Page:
Conclusion and outlook

The results indicate that there is a positive association between PA and the psychological domains of well-being in older adults. However, because of the synchronous changes in both variables and their mutual relationship, it is not always possible to clarify whether PA is the predicting variable. Nevertheless, results demonstrated that different intensities and categories of PA influenced different domains of PWB (Ku et al., 2014, 2016a, b), indicating that PWB is indeed suggestible by PA. It is also important to emphasize that other activities satisfying aspects of human needs seem to be associated with PWB (Beard & Ragheb, 1980; Lu, 2011; Östlund, 2010). Along this line, it needs to be critically discussed whether the activity itself, the setting, or the activity level is the main influencing factor. Based on the findings of our systematic review, low intensity leisure time PA conducted in group-settings seems to be most suitable for promoting PWB. Assuming this to be true, the underlying (explaining) mechanisms are most likely social and cognitive rather than biochemical (Buckworth & Tomporowski, 2013). Thus, we conclude that PA appears to be only one of many possible individual lifestyle factors which have a universal influence on PWB and was possibly overestimated in the past. Although future programs aiming to improve PWB in older adults might consider other activities, PA seems to be a quite robust factor for promoting PWB. All included studies thoroughly controlled for various possible covariates. After adjustments, the association between PA and PWB was weaker, but still significant. Furthermore, a higher intensity of PA was associated with promoting physical domains of well-being (explained by physiological adaptations, Clow & Edmunds, 2014).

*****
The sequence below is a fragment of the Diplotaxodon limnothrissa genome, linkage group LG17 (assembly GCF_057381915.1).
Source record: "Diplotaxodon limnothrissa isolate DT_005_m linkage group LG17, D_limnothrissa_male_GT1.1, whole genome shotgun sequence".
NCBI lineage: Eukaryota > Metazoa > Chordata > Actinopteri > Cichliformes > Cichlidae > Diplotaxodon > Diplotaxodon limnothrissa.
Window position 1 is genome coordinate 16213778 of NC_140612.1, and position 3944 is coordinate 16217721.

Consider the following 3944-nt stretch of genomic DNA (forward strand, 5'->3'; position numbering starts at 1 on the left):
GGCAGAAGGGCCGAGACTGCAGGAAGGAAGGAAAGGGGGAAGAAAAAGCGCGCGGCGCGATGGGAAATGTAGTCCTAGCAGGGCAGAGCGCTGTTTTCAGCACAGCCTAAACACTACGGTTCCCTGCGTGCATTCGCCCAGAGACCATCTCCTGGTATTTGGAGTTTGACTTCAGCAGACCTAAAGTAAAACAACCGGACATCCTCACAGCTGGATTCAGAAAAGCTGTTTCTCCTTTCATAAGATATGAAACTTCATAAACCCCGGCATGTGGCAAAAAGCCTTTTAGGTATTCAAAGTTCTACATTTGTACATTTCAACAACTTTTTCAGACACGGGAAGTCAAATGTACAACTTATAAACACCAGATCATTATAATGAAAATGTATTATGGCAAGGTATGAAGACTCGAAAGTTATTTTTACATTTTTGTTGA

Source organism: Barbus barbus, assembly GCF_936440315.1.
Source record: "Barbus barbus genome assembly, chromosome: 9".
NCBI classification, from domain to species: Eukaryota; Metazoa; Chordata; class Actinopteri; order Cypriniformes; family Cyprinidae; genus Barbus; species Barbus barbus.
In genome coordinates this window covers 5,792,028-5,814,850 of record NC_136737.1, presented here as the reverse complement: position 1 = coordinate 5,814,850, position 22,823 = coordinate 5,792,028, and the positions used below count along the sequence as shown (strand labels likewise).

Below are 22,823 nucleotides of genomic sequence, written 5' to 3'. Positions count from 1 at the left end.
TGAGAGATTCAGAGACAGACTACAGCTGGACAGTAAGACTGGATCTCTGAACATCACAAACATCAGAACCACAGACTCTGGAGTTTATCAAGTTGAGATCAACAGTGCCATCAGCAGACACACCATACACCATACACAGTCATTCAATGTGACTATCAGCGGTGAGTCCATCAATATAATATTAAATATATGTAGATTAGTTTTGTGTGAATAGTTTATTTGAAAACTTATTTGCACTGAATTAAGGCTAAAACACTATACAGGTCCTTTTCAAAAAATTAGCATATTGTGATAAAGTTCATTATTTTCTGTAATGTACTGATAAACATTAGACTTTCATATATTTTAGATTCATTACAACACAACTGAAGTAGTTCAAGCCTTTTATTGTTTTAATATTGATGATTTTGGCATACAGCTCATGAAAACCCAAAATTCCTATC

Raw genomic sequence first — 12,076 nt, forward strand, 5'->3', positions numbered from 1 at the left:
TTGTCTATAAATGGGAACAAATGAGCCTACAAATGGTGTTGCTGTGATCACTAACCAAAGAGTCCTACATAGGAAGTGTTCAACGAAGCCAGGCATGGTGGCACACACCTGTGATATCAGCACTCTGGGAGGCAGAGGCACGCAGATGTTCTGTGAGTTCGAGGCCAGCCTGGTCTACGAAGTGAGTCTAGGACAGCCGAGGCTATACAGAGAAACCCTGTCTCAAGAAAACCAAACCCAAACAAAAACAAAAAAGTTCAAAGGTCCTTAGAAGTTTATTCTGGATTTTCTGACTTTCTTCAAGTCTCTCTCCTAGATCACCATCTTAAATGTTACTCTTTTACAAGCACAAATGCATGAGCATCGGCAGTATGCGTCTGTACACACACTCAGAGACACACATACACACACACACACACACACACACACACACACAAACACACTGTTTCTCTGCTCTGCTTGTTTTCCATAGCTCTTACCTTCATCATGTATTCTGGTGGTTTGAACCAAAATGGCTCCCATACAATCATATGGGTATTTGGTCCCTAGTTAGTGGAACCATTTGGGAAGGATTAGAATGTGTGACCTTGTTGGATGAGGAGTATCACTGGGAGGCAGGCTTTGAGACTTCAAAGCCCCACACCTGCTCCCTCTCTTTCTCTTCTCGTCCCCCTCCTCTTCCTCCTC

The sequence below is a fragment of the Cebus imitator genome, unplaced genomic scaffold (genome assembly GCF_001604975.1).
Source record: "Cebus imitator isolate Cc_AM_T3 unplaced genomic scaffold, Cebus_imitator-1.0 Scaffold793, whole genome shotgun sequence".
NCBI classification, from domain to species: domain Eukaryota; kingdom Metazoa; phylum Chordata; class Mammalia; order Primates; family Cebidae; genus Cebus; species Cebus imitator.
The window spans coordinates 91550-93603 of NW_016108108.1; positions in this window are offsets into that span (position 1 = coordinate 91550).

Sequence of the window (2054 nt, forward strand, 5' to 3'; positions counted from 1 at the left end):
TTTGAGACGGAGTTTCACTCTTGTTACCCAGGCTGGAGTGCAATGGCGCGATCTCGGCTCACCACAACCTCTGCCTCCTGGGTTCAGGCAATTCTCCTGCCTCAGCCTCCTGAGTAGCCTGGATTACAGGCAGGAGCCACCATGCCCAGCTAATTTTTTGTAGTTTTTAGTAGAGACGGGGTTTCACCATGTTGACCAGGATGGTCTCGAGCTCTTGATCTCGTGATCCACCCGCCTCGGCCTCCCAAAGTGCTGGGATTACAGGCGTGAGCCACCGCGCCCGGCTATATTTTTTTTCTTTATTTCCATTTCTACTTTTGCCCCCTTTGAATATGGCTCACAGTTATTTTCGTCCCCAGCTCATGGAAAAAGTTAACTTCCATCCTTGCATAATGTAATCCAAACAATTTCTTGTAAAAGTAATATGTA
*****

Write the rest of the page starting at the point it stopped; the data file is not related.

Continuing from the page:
Bringing our conclusions into practice, community programs and trainers should focus on the individual needs of their participants and adapt the activities regarding the activity itself, the setting, and the intensity of the activity.

For a deeper understanding and more personalized implementation in the future, the effect of different types and intensities of PA needs to be investigated in more detail (Kim et al., 2016a). To ensure a better comparability of future studies, consistent assessment methods for PA, PWB, possible moderating and mediating variables, and covariates are necessary.


Compliance with ethical guidelines

Conflict of interest

I. Bragina and C. Voelcker-Rehage declare that they have no competing interests.

This article does not contain any studies with human participants or animals performed by any of the authors.


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Copyright information

© Springer-Verlag GmbH Deutschland, ein Teil von Springer Nature 2018

Authors and Affiliations

  1. 1.Sports Psychology, Institute of Human Movement Science and Health, Faculty of Behavioral and Social SciencesChemnitz University of TechnologyChemnitzGermany